WE's history with Beijing, from endorsements in People's Daily to appearances at Chinese embassy
Amid the impressive array of endorsements, honorary degrees, actual degrees and accomplishments on Craig Kielburger’s LinkedIn page , one bit of acclaim particularly stands out.
His 2008 book Me to We: Finding meaning in a material world , was not just a New York Times bestseller, the profile says. It was also named “one of the best books for Chinese young people in People’s Daily, the official newspaper of the government of China, along with CCTV, China’s government broadcaster.”
Citing testimonials from an authoritarian regime’s chief print and television organs, though, is only one way the co-founder of the WE movement has forged ties with China.
WE Charity and its for-profit partner, Me to We, have had a significant presence there for years, performing development work in poor rural villages, holding at least two “mini” versions of their inspirational WE Day events and selling trips to Chinese youth that combined tourism and volunteer work.
Marc Kielburger, Craig’s brother and WE co-founder, was hosted by the Chinese ambassador to Canada at the Ottawa embassy in 2015, and Me to We was declared part of China’s celebrations of the 45 ^th anniversary of the restoration of diplomatic ties between Canada and Beijing.
The organization’s embrace of China mirrors in a sense the actions of myriad Canadian companies, post-secondary institutions and school boards eager to tap into the world’s second-biggest economy.
It also parallels the Liberal government’s policy until recently to broadly engage China.
But the response from Beijing seems part of an attempt by the Chinese Communist Party (CCP), through its United Front Work Department (UFW), to co-opt such Western NGOs and burnish its own international image, says one critic of the regime.
“WE’s relationship with PRC has the classic signature of UFW at work,” said Ivy Li, spokeswoman for the group Canadian Friends of Hong Kong. “At the minimum, it tells us that UFW considers Kielburger and his book useful propaganda tools…. The CCP was essentially announcing to the Chinese people (and the world) that this Western guy is a ‘friend of China.’”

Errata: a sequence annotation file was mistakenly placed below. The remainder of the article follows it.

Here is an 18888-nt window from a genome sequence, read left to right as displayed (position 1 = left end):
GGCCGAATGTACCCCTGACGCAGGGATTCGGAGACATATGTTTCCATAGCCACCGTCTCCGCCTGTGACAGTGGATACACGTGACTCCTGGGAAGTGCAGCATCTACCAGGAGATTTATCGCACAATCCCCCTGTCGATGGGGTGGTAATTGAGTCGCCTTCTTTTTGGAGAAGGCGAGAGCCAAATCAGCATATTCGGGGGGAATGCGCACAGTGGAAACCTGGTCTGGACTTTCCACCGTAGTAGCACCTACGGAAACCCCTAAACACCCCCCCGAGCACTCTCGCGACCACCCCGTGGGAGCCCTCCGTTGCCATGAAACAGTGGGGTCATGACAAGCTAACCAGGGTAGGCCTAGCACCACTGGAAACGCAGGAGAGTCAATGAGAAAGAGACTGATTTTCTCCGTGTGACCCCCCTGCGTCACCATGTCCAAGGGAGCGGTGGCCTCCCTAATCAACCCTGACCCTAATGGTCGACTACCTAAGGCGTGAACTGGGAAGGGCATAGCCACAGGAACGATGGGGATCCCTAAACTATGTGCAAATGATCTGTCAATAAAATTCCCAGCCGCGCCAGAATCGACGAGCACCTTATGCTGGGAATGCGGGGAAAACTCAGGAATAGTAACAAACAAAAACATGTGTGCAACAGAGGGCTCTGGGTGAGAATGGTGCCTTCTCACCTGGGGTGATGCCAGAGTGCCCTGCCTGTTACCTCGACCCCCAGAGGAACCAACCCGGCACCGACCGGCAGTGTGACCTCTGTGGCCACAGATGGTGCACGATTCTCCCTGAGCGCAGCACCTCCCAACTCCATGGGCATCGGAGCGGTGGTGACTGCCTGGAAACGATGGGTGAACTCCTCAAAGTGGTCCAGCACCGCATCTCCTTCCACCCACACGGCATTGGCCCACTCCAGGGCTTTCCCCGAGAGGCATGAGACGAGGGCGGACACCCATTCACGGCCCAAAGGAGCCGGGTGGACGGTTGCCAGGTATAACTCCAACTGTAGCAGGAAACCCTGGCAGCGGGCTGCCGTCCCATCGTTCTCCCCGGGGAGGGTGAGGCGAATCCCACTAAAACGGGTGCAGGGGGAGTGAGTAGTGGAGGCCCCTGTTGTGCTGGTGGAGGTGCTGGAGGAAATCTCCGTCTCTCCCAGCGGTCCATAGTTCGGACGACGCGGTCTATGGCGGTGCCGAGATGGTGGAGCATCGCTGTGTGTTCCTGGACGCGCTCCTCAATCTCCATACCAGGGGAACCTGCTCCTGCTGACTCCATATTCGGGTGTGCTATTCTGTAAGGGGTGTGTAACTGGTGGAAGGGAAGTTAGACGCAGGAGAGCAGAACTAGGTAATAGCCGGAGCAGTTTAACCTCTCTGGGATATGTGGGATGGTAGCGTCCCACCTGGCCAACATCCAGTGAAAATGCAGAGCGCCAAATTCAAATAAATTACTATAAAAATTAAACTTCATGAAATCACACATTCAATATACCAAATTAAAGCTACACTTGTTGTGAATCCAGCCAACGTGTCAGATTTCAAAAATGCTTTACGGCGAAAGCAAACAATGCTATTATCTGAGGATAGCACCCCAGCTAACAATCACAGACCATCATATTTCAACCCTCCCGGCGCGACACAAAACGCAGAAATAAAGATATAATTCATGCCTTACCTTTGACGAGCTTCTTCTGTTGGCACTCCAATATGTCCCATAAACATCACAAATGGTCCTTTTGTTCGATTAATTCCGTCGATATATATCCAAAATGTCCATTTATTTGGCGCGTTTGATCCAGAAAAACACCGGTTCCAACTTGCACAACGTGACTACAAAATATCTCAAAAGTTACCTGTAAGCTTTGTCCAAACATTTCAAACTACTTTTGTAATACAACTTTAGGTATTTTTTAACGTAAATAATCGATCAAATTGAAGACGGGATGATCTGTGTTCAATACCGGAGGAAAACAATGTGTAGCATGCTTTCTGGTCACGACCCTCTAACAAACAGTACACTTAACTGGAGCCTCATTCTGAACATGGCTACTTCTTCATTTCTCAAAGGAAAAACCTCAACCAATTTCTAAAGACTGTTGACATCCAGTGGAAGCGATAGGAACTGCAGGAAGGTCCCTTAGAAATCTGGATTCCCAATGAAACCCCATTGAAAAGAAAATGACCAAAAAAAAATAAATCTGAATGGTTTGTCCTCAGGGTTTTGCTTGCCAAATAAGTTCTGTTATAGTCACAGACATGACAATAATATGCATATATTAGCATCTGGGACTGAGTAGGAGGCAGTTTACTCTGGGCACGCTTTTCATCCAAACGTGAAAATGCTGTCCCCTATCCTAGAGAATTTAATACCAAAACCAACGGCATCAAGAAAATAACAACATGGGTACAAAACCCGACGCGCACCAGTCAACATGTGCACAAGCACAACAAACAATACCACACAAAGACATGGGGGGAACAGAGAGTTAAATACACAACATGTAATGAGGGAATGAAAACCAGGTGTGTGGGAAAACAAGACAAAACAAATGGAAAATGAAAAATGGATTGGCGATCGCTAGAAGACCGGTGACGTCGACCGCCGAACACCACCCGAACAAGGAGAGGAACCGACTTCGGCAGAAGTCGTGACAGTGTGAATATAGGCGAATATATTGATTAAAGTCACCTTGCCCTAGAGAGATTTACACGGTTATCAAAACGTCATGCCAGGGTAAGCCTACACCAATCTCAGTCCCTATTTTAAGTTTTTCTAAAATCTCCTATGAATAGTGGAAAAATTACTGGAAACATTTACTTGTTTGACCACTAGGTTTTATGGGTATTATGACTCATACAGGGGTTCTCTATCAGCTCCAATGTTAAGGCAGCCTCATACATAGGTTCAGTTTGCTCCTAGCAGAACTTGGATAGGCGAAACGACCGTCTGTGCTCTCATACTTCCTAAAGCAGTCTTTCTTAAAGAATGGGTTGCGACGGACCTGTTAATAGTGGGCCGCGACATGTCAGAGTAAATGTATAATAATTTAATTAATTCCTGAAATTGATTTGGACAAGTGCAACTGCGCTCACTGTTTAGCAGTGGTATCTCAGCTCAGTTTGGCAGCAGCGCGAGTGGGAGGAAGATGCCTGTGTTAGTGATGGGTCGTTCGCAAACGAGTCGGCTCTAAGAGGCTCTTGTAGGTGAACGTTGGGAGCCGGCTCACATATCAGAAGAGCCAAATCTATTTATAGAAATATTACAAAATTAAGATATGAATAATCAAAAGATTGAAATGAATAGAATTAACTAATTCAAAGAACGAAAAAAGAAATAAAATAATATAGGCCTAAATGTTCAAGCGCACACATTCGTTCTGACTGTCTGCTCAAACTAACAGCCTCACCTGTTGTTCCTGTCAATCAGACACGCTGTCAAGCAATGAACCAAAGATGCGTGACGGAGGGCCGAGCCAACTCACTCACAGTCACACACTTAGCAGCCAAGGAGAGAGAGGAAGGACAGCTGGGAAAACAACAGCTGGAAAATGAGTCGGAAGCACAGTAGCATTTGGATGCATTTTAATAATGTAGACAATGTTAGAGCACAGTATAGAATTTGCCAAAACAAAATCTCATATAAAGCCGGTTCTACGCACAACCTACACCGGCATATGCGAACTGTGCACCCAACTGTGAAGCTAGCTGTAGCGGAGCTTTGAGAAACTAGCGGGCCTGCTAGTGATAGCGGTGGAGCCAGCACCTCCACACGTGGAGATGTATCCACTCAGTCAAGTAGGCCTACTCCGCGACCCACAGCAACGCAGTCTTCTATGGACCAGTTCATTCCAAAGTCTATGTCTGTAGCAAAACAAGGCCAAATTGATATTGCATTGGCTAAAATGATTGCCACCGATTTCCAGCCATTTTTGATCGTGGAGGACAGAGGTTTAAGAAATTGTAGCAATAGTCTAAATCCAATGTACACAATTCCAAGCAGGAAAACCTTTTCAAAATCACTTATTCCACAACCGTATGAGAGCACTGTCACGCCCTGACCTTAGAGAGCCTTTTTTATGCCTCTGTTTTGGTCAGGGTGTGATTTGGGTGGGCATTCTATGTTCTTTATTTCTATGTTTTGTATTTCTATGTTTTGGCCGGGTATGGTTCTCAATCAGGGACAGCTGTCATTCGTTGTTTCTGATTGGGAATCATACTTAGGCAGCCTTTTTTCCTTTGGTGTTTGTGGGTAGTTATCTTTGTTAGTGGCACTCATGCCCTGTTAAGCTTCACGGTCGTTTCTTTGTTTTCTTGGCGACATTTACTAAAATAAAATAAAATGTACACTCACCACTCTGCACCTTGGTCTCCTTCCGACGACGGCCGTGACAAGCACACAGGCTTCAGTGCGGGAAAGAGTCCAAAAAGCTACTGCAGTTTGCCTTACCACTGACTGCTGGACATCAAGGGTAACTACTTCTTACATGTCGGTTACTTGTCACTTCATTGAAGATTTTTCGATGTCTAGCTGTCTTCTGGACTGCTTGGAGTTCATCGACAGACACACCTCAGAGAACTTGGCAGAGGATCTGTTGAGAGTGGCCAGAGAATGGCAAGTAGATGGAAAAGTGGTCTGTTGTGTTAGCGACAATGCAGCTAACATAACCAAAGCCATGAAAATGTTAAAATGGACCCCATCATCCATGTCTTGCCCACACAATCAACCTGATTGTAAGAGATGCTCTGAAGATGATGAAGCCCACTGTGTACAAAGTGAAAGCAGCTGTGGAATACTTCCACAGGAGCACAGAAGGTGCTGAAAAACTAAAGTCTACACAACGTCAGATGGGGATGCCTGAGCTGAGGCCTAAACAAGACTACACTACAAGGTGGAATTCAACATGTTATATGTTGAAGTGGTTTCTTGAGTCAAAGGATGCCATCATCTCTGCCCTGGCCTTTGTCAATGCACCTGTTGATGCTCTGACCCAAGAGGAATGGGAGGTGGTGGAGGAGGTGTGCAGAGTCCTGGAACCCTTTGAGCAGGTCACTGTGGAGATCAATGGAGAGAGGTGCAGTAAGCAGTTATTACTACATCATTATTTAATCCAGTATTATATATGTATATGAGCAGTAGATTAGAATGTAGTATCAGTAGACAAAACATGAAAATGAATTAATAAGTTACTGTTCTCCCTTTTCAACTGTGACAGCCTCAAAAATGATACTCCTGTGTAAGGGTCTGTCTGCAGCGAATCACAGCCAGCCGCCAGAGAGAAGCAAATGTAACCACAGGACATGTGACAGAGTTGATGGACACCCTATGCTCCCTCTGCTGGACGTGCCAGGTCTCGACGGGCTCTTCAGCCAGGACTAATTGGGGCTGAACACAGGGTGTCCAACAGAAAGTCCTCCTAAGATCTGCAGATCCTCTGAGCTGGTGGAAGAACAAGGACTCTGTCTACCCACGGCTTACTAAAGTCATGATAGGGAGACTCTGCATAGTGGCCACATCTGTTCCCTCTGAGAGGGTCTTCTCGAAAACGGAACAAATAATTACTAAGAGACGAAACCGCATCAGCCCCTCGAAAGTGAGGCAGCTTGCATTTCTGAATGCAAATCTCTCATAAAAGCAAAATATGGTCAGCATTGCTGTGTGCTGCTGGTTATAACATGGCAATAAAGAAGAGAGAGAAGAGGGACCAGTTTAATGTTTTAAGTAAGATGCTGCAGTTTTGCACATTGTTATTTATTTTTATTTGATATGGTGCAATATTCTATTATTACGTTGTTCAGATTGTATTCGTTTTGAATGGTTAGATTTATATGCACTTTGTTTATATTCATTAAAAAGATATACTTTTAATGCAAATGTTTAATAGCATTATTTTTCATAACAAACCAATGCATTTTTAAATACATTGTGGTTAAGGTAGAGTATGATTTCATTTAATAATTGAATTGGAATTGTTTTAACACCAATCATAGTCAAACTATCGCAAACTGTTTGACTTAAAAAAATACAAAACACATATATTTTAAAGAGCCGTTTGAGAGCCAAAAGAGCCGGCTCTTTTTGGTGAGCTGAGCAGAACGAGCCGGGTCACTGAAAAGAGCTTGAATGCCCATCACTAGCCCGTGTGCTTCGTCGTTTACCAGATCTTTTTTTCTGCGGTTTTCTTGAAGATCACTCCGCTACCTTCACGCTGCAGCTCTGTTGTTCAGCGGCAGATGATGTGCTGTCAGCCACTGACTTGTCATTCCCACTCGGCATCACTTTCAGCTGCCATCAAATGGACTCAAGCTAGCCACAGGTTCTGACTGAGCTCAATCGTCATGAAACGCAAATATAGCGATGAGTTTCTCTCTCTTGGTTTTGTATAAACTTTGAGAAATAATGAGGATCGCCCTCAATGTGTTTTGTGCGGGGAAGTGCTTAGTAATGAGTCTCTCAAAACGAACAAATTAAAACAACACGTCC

Despite continued reference online to its China connections, however, WE appears to have pulled back somewhat from the country.
It has not held a WE Day there in almost five years, no longer does “youth cultural trips” and its charity work is focused on supporting “past development projects,” said an unnamed WE spokesperson in response to questions.
It flatly denies having become cozy with Beijing authorities, or that China’s abysmal human-rights record calls into question its involvement in the country.
“WE Charity does not have a relationship with the Chinese government,” said the spokesperson via email. “WE Charity strives to ensure that all children, regardless of the political persuasion of their government, have access to healthcare, food security, and the fulfillment of their basic needs.”
The Kielburgers’ WE movement has attracted unprecedented scrutiny lately because of the untendered contract the federal government awarded it to run a student work program, despite close ties with Prime Minister Justin Trudeau.
Some of that attention has focused on its unorthodox corporate structure, involving WE Charity and Me To We, a “social enterprise” that says it funnels most of its profits into the charity.
Both have been active in China.
WE Charity – formerly called Free the Children—- says it has built 250 school rooms , including multi-storey school buildings in rural China, spurred to action by reports in 2002 of child labourers being killed in a fireworks factory.
Meanwhile, Me To We has operated in China as a joint Sino-foreign venture since 2012, according to its Chinese website , catering to much more affluent schoolchildren. It says it engaged in quality international education, student exchanges between Canada and China and partnerships with official state bodies like the Beijing Dongcheng District Education Commission.
The trips for Chinese students included one to Fujian province. That involved studying the local culture, taking part in volunteer work and learning about the belt and road initiative, the infrastructure project that is a centrepiece of Beijing’s foreign policy, according to the company website .
And the group held “mini” versions of the flashy WE Day events that pack thousands of youth into arenas in North America and the United Kingdom.
At one in Beijing in 2015, former NBA star Yao Ming was among the presenters, according to a local news site, while a famous TV host appeared at a ME Day in Shanghai.
When Marc Kielburger and Victor Li, ME’s China-raised CFO, visited the embassy in Ottawa, then ambassador Luo Zhaohui praised ME for “promoting social welfare and charity programs, improving youth social responsibility consciousness and teamwork skills.“
Guy Saint-Jacques said the WE organization never popped onto his radar when he was Canada’s ambassador to China from 2012 to 2016, but said the official praise for Kielburger’s book might have been a response to incidents there in which bystanders callously ignored accident victims.
“It fits with the ideology of the CCP, ie., to be selfless and help others, etc.,” he said. “This happened at a time when the leadership was concerned that people were acting in very selfish ways, not providing assistance to someone injured.”
Li says she believes Beijing worked with WE for other purposes.
Those include helping to “build a gentle and benign facade for CCP, to provide evidence that CCP is working on human rights in China, CCP is trying hard to be ‘progressive left’, and to gain trust not just from WE, but from other similar NGOs and the international progressive left camp.”
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